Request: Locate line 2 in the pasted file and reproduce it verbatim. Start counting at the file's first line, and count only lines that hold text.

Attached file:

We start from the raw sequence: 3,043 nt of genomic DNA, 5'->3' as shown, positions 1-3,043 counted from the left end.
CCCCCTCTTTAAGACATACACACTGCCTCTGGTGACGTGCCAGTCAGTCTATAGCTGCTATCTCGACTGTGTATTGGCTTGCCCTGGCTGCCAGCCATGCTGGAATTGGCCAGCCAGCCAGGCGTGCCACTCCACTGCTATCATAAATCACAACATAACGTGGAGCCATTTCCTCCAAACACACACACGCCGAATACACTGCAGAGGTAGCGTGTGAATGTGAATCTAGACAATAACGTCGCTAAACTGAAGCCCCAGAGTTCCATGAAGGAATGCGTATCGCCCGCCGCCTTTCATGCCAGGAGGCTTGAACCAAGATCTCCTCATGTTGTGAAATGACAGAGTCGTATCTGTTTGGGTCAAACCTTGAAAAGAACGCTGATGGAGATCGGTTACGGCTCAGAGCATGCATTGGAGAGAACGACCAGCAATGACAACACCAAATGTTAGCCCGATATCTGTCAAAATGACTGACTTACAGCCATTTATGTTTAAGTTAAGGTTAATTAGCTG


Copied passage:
CCCCCTCTTTAAGACATACACACTGCCTCTGGTGACGTGCCAGTCAGTCTATAGCTGCTATCTCGACTGTGTATTGGCTTGCCCTGGCTGCCAGCCATGCTGGAATTGGCCAGCCAGCCAGGCGTGCCACTCCACTGCTATCATAAATCACAACATAACGTGGAGCCATTTCCTCCAAACACACACACGCCGAATACACTGCAGAGGTAGCGTGTGAATGTGAATCTAGACAATAACGTCGCTAAACTGAAGCCCCAGAGTTCCATGAAGGAATGCGTATCGCCCGCCGCCTTTCATGCCAGGAGGCTTGAACCAAGATCTCCTCATGTTGTGAAATGACAGAGTCGTATCTGTTTGGGTCAAACCTTGAAAAGAACGCTGATGGAGATCGGTTACGGCTCAGAGCATGCATTGGAGAGAACGACCAGCAATGACAACACCAAATGTTAGCCCGATATCTGTCAAAATGACTGACTTACAGCCATTTATGTTTAAGTTAAGGTTAATTAGCTG